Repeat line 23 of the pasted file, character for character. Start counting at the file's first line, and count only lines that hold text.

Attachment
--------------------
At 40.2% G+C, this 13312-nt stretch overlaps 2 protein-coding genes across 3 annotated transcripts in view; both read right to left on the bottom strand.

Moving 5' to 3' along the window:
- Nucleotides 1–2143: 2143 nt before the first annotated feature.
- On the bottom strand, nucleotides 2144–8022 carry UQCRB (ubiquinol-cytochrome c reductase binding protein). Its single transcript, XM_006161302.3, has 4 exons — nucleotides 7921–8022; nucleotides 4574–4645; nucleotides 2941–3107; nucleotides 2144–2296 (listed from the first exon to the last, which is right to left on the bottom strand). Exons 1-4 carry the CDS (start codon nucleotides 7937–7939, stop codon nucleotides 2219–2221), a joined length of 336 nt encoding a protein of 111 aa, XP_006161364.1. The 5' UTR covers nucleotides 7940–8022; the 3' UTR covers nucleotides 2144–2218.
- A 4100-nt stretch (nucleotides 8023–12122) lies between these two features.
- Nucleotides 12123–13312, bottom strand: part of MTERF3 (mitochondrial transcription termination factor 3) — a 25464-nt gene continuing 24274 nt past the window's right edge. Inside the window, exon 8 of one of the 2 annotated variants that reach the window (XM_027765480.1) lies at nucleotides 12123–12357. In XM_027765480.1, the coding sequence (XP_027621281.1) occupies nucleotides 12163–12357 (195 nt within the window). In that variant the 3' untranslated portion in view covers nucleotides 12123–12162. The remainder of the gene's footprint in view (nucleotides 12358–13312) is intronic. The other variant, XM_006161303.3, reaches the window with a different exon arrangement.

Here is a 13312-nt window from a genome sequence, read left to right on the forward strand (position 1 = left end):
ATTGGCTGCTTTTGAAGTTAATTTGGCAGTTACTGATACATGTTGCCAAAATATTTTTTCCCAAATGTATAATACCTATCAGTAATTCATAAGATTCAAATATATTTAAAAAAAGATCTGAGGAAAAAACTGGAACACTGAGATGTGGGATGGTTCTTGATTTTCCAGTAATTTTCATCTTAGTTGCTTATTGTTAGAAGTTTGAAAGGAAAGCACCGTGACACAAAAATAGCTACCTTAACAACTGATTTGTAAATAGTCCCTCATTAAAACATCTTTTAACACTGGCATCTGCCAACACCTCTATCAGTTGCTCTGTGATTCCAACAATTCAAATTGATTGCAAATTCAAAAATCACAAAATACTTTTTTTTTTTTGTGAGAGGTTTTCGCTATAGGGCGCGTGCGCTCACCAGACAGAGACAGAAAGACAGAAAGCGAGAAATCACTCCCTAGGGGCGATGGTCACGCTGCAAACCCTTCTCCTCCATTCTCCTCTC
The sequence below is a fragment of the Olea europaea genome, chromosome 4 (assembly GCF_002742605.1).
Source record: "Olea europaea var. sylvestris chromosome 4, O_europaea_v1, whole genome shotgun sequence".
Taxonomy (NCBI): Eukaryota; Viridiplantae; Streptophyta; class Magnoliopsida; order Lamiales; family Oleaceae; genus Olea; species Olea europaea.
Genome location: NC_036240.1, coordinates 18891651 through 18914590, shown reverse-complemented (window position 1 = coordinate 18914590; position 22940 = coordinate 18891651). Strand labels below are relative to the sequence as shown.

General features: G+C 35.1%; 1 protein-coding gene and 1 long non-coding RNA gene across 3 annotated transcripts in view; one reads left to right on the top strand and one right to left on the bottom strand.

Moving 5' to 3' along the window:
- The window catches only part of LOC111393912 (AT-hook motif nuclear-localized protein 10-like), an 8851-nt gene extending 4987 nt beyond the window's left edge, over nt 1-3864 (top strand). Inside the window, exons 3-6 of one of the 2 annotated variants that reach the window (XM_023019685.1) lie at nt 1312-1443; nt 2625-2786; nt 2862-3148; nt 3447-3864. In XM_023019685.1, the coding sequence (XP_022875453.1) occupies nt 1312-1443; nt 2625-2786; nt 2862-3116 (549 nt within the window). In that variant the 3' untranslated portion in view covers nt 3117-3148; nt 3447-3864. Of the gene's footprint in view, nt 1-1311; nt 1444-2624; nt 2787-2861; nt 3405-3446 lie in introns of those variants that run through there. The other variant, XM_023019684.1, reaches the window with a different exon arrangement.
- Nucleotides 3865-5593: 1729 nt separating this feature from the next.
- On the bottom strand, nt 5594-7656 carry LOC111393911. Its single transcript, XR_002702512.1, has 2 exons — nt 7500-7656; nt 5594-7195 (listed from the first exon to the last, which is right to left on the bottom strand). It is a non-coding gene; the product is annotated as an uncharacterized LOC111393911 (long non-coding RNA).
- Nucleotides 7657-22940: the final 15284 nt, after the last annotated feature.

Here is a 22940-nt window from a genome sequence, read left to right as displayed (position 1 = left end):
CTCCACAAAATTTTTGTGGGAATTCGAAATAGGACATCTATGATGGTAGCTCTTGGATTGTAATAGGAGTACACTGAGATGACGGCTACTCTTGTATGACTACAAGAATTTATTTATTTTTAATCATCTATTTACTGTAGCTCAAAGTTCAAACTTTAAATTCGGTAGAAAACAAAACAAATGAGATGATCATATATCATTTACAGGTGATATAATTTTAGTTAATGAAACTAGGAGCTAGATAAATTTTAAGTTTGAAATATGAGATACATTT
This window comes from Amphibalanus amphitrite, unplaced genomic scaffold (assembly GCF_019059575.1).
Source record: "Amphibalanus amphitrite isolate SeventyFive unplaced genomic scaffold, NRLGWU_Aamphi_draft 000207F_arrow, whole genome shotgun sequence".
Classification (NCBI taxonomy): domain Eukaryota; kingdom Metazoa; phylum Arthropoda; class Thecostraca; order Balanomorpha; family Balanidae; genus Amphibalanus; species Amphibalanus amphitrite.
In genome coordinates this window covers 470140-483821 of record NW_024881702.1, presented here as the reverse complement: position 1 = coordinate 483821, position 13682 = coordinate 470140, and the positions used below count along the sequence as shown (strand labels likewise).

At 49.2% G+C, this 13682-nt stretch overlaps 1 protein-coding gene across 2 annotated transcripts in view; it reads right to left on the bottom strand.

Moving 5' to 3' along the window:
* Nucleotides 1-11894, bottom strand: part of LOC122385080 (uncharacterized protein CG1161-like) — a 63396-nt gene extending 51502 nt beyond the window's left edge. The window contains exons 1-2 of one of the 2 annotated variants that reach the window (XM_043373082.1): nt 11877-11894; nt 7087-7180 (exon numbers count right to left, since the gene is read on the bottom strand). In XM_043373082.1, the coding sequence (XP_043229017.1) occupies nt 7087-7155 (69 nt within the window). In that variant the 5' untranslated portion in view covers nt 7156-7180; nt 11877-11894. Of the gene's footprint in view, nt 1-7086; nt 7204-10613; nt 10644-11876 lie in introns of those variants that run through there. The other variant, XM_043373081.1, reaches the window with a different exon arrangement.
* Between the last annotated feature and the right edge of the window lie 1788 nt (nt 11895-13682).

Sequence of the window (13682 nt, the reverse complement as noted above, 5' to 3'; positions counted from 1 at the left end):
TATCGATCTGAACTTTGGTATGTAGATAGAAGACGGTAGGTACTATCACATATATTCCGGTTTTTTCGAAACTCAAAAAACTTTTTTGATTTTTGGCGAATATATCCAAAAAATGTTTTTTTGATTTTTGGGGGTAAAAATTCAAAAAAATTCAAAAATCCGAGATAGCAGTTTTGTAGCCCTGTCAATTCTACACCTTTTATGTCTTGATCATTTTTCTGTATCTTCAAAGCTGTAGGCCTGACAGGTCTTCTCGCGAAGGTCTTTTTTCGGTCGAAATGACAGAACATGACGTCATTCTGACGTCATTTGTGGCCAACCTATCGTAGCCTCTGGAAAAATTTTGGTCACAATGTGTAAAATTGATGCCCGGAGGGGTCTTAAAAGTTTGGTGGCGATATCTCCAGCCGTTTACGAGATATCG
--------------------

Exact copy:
Classification (NCBI taxonomy): domain Eukaryota; kingdom Metazoa; phylum Arthropoda; class Thecostraca; order Balanomorpha; family Balanidae; genus Amphibalanus; species Amphibalanus amphitrite.